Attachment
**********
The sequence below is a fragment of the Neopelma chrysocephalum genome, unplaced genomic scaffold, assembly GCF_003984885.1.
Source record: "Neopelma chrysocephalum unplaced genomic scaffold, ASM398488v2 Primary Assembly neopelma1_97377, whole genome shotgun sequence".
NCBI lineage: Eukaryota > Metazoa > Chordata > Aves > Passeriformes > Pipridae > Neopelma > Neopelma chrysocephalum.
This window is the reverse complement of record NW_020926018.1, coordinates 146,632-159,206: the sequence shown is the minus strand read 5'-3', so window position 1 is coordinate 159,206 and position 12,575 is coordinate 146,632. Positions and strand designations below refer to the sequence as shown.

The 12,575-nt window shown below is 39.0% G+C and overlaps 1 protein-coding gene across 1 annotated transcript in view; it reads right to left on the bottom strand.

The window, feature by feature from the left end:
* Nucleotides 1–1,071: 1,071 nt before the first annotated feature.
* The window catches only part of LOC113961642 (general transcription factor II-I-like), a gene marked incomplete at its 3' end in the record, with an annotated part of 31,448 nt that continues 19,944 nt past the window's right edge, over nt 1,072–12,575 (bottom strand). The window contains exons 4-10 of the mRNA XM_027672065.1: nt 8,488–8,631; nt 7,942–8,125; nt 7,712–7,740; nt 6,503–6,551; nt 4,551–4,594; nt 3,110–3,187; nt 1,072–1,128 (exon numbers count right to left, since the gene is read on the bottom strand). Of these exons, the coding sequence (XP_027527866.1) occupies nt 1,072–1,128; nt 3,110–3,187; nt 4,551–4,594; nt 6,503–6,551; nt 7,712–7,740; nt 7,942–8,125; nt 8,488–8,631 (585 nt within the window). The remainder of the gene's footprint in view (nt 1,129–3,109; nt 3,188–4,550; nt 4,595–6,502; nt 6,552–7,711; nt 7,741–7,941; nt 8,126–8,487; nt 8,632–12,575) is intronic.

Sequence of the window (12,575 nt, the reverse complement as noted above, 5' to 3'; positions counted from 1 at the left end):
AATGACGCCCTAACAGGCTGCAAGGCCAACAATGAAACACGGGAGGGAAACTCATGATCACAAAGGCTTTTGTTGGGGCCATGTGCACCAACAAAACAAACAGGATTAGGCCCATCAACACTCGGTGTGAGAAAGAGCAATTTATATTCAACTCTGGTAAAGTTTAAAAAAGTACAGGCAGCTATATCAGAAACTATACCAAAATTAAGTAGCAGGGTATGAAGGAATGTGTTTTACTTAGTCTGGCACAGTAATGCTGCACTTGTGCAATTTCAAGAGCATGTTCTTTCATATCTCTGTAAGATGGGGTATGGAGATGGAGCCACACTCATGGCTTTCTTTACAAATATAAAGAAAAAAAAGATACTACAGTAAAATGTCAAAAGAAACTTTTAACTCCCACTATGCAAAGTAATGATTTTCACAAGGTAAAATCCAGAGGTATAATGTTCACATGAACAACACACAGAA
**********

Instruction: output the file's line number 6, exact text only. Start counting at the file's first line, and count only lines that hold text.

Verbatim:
The window, feature by feature from the left end: